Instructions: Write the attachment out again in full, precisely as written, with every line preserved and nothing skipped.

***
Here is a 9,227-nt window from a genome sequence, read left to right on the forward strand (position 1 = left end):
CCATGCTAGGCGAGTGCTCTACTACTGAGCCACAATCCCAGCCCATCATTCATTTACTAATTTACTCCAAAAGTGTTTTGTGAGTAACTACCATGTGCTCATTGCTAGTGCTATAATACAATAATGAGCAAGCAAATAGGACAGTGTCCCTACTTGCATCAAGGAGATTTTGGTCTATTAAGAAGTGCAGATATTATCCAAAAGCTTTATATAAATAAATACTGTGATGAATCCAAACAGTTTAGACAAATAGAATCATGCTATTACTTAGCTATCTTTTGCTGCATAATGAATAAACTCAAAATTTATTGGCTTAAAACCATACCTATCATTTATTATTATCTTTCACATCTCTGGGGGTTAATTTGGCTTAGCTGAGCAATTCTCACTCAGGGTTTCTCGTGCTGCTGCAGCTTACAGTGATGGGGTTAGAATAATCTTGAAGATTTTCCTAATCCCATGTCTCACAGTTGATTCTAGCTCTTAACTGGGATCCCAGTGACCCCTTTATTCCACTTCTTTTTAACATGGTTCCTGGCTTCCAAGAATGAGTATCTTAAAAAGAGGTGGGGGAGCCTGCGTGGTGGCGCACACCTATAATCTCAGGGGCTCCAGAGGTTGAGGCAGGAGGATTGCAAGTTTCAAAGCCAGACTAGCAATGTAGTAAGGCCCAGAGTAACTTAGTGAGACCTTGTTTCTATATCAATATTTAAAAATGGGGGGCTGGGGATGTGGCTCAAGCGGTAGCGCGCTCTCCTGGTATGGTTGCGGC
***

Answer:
Here is a 9,227-nt window from a genome sequence, read left to right on the forward strand (position 1 = left end):
CCATGCTAGGCGAGTGCTCTACTACTGAGCCACAATCCCAGCCCATCATTCATTTACTAATTTACTCCAAAAGTGTTTTGTGAGTAACTACCATGTGCTCATTGCTAGTGCTATAATACAATAATGAGCAAGCAAATAGGACAGTGTCCCTACTTGCATCAAGGAGATTTTGGTCTATTAAGAAGTGCAGATATTATCCAAAAGCTTTATATAAATAAATACTGTGATGAATCCAAACAGTTTAGACAAATAGAATCATGCTATTACTTAGCTATCTTTTGCTGCATAATGAATAAACTCAAAATTTATTGGCTTAAAACCATACCTATCATTTATTATTATCTTTCACATCTCTGGGGGTTAATTTGGCTTAGCTGAGCAATTCTCACTCAGGGTTTCTCGTGCTGCTGCAGCTTACAGTGATGGGGTTAGAATAATCTTGAAGATTTTCCTAATCCCATGTCTCACAGTTGATTCTAGCTCTTAACTGGGATCCCAGTGACCCCTTTATTCCACTTCTTTTTAACATGGTTCCTGGCTTCCAAGAATGAGTATCTTAAAAAGAGGTGGGGGAGCCTGCGTGGTGGCGCACACCTATAATCTCAGGGGCTCCAGAGGTTGAGGCAGGAGGATTGCAAGTTTCAAAGCCAGACTAGCAATGTAGTAAGGCCCAGAGTAACTTAGTGAGACCTTGTTTCTATATCAATATTTAAAAATGGGGGGCTGGGGATGTGGCTCAAGCGGTAGCGCGCTCTCCTGGTATGGTTGCGGC